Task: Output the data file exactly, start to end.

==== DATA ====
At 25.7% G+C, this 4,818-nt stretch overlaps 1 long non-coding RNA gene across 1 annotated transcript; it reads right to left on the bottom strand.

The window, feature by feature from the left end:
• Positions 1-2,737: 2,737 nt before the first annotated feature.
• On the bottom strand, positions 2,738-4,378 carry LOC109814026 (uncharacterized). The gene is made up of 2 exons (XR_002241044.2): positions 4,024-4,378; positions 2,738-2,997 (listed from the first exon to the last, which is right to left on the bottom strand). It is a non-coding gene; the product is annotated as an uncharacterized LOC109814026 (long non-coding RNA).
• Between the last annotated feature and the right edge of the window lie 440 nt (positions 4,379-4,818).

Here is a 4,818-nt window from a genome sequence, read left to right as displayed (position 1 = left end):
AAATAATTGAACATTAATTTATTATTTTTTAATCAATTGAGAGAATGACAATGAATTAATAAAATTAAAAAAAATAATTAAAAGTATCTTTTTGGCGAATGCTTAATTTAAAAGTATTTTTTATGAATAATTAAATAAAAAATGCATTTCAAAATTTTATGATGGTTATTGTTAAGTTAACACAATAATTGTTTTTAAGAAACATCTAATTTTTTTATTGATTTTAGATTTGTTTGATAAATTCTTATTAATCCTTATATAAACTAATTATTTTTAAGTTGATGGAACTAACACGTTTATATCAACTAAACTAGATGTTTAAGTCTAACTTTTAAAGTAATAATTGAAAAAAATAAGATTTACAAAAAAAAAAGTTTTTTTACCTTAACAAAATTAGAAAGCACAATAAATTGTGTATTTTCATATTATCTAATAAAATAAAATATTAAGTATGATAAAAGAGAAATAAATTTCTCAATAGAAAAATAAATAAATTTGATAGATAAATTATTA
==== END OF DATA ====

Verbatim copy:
At 25.7% G+C, this 4,818-nt stretch overlaps 1 long non-coding RNA gene across 1 annotated transcript; it reads right to left on the bottom strand.

The window, feature by feature from the left end:
• Positions 1-2,737: 2,737 nt before the first annotated feature.
• On the bottom strand, positions 2,738-4,378 carry LOC109814026 (uncharacterized). The gene is made up of 2 exons (XR_002241044.2): positions 4,024-4,378; positions 2,738-2,997 (listed from the first exon to the last, which is right to left on the bottom strand). It is a non-coding gene; the product is annotated as an uncharacterized LOC109814026 (long non-coding RNA).
• Between the last annotated feature and the right edge of the window lie 440 nt (positions 4,379-4,818).

Here is a 4,818-nt window from a genome sequence, read left to right as displayed (position 1 = left end):
AAATAATTGAACATTAATTTATTATTTTTTAATCAATTGAGAGAATGACAATGAATTAATAAAATTAAAAAAAATAATTAAAAGTATCTTTTTGGCGAATGCTTAATTTAAAAGTATTTTTTATGAATAATTAAATAAAAAATGCATTTCAAAATTTTATGATGGTTATTGTTAAGTTAACACAATAATTGTTTTTAAGAAACATCTAATTTTTTTATTGATTTTAGATTTGTTTGATAAATTCTTATTAATCCTTATATAAACTAATTATTTTTAAGTTGATGGAACTAACACGTTTATATCAACTAAACTAGATGTTTAAGTCTAACTTTTAAAGTAATAATTGAAAAAAATAAGATTTACAAAAAAAAAAGTTTTTTTACCTTAACAAAATTAGAAAGCACAATAAATTGTGTATTTTCATATTATCTAATAAAATAAAATATTAAGTATGATAAAAGAGAAATAAATTTCTCAATAGAAAAATAAATAAATTTGATAGATAAATTATTA